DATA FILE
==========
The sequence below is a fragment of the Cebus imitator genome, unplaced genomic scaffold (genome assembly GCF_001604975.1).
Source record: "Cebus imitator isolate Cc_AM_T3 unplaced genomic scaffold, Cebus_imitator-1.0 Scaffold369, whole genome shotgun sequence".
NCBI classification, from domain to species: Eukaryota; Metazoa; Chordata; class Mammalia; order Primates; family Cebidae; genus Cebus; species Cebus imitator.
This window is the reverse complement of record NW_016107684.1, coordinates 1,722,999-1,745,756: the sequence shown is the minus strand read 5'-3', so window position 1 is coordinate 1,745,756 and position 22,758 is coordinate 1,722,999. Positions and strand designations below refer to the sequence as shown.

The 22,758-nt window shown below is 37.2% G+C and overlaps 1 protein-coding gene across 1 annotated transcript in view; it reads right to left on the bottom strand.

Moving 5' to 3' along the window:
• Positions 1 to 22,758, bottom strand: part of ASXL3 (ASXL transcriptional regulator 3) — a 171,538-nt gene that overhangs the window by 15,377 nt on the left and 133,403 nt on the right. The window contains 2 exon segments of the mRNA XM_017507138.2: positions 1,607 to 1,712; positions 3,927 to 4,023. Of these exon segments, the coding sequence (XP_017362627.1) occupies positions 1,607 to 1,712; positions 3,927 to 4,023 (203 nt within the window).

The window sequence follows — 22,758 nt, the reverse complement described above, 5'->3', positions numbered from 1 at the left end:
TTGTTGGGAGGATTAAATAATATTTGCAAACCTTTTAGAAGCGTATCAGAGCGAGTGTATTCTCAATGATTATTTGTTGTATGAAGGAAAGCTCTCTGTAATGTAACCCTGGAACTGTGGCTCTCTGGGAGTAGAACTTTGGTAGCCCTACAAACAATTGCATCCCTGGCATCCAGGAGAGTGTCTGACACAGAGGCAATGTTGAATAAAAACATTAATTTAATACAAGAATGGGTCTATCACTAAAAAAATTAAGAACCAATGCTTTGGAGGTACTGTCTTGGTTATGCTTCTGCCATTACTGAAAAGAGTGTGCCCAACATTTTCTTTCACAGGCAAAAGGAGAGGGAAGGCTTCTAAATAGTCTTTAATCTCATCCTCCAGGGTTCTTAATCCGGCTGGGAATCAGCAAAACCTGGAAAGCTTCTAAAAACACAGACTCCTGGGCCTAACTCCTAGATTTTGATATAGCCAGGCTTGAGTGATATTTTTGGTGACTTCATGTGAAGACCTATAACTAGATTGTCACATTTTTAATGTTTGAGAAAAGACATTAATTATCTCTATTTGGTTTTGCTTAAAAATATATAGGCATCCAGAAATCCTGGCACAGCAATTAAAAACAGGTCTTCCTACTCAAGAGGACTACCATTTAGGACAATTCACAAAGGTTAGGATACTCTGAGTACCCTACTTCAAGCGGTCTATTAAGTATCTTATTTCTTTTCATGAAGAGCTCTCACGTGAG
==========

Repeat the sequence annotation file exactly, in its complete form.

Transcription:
The sequence below is a fragment of the Cebus imitator genome, unplaced genomic scaffold (genome assembly GCF_001604975.1).
Source record: "Cebus imitator isolate Cc_AM_T3 unplaced genomic scaffold, Cebus_imitator-1.0 Scaffold369, whole genome shotgun sequence".
NCBI classification, from domain to species: Eukaryota; Metazoa; Chordata; class Mammalia; order Primates; family Cebidae; genus Cebus; species Cebus imitator.
This window is the reverse complement of record NW_016107684.1, coordinates 1,722,999-1,745,756: the sequence shown is the minus strand read 5'-3', so window position 1 is coordinate 1,745,756 and position 22,758 is coordinate 1,722,999. Positions and strand designations below refer to the sequence as shown.

The 22,758-nt window shown below is 37.2% G+C and overlaps 1 protein-coding gene across 1 annotated transcript in view; it reads right to left on the bottom strand.

Moving 5' to 3' along the window:
• Positions 1 to 22,758, bottom strand: part of ASXL3 (ASXL transcriptional regulator 3) — a 171,538-nt gene that overhangs the window by 15,377 nt on the left and 133,403 nt on the right. The window contains 2 exon segments of the mRNA XM_017507138.2: positions 1,607 to 1,712; positions 3,927 to 4,023. Of these exon segments, the coding sequence (XP_017362627.1) occupies positions 1,607 to 1,712; positions 3,927 to 4,023 (203 nt within the window).

The window sequence follows — 22,758 nt, the reverse complement described above, 5'->3', positions numbered from 1 at the left end:
TTGTTGGGAGGATTAAATAATATTTGCAAACCTTTTAGAAGCGTATCAGAGCGAGTGTATTCTCAATGATTATTTGTTGTATGAAGGAAAGCTCTCTGTAATGTAACCCTGGAACTGTGGCTCTCTGGGAGTAGAACTTTGGTAGCCCTACAAACAATTGCATCCCTGGCATCCAGGAGAGTGTCTGACACAGAGGCAATGTTGAATAAAAACATTAATTTAATACAAGAATGGGTCTATCACTAAAAAAATTAAGAACCAATGCTTTGGAGGTACTGTCTTGGTTATGCTTCTGCCATTACTGAAAAGAGTGTGCCCAACATTTTCTTTCACAGGCAAAAGGAGAGGGAAGGCTTCTAAATAGTCTTTAATCTCATCCTCCAGGGTTCTTAATCCGGCTGGGAATCAGCAAAACCTGGAAAGCTTCTAAAAACACAGACTCCTGGGCCTAACTCCTAGATTTTGATATAGCCAGGCTTGAGTGATATTTTTGGTGACTTCATGTGAAGACCTATAACTAGATTGTCACATTTTTAATGTTTGAGAAAAGACATTAATTATCTCTATTTGGTTTTGCTTAAAAATATATAGGCATCCAGAAATCCTGGCACAGCAATTAAAAACAGGTCTTCCTACTCAAGAGGACTACCATTTAGGACAATTCACAAAGGTTAGGATACTCTGAGTACCCTACTTCAAGCGGTCTATTAAGTATCTTATTTCTTTTCATGAAGAGCTCTCACGTGAG